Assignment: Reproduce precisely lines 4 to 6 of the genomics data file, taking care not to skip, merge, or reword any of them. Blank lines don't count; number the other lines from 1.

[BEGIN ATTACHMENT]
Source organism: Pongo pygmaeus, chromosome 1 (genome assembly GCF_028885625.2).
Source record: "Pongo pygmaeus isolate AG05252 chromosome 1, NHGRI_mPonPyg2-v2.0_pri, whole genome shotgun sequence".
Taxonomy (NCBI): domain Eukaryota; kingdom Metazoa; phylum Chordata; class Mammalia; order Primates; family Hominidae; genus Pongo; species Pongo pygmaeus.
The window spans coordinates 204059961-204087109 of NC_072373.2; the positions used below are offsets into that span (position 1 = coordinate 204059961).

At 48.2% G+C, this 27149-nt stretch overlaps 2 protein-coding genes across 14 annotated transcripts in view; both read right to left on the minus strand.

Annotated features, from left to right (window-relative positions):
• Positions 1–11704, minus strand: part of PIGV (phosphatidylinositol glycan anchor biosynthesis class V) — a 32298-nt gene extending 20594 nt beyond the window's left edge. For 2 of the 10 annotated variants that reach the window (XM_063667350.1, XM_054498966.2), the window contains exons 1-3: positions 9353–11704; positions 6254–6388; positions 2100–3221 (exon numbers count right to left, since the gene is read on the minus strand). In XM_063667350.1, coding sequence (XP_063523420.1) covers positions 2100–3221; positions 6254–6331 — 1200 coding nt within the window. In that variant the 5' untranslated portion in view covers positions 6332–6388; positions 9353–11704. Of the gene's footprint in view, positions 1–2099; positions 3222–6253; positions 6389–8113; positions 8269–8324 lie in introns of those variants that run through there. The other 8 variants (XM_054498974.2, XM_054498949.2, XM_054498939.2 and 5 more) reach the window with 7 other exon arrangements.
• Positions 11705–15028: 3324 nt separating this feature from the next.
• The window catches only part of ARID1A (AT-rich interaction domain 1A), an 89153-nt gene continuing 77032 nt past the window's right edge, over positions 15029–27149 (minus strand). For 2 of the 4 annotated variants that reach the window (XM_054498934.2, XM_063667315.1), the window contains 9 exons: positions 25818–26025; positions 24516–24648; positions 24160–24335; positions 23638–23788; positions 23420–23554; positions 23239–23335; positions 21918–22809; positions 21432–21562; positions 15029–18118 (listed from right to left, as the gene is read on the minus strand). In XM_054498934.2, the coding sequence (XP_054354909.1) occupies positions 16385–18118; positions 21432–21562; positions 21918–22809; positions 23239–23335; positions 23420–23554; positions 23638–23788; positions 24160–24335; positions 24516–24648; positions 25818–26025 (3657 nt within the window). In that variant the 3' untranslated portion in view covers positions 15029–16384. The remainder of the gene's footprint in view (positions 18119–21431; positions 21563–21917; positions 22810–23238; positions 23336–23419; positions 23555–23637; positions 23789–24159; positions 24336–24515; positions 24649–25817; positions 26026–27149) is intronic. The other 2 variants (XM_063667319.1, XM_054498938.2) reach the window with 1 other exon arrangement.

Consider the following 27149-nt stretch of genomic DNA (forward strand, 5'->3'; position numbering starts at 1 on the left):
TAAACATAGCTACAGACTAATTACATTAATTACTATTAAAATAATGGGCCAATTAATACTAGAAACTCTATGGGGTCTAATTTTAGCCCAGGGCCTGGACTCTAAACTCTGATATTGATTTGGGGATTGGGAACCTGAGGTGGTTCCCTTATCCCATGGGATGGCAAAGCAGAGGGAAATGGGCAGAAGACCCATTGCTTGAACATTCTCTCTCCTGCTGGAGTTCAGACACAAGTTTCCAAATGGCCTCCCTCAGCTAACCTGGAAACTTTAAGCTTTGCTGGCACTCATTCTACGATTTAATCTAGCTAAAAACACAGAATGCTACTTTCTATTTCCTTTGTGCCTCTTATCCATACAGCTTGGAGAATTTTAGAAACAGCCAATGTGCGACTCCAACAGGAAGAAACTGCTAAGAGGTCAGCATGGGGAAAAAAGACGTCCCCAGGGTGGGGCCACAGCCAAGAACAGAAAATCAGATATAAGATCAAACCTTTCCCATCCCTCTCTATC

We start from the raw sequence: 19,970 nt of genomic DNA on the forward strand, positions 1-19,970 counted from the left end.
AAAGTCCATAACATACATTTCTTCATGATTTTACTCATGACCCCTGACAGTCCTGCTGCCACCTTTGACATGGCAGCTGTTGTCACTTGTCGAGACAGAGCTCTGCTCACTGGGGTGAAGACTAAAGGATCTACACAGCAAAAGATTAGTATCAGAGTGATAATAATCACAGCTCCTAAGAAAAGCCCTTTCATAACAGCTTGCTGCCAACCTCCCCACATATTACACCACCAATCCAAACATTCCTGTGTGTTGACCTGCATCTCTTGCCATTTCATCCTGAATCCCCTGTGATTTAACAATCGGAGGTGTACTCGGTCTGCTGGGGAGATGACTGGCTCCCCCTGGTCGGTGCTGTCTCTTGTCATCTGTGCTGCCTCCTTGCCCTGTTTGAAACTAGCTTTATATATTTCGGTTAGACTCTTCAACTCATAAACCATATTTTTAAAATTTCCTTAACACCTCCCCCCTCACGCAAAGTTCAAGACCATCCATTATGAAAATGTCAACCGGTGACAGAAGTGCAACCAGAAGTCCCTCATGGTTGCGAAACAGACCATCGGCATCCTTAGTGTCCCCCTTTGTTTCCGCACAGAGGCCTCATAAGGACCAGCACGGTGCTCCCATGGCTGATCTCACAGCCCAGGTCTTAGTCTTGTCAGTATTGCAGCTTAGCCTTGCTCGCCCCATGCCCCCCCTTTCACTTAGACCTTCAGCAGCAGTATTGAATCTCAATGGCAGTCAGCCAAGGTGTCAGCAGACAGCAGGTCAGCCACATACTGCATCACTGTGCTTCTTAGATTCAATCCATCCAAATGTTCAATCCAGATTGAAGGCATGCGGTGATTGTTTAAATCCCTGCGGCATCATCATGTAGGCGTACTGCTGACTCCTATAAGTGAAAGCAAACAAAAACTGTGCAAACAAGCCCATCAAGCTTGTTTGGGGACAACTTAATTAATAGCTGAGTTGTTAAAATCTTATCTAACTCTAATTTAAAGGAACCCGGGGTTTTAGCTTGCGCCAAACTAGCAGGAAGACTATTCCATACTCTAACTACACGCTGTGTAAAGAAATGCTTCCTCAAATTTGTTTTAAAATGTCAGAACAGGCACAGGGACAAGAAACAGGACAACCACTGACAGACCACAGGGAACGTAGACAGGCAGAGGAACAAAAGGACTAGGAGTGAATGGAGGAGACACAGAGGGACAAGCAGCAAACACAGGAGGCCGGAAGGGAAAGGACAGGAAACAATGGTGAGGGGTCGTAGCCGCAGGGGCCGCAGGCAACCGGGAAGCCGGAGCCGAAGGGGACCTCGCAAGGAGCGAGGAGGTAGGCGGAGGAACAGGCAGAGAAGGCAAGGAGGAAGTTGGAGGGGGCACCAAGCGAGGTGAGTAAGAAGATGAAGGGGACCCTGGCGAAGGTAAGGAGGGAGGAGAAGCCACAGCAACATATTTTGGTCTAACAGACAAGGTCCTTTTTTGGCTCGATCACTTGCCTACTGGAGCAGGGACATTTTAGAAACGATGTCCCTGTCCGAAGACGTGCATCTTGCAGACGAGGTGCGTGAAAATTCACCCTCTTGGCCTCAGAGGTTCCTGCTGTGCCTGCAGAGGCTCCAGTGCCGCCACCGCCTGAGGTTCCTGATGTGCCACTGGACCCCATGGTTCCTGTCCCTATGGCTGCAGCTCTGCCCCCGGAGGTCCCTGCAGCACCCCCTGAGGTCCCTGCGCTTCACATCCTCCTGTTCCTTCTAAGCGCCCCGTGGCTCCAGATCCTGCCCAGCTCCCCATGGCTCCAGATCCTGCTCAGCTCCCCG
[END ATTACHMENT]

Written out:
The window spans coordinates 204059961-204087109 of NC_072373.2; the positions used below are offsets into that span (position 1 = coordinate 204059961).

At 48.2% G+C, this 27149-nt stretch overlaps 2 protein-coding genes across 14 annotated transcripts in view; both read right to left on the minus strand.

Annotated features, from left to right (window-relative positions):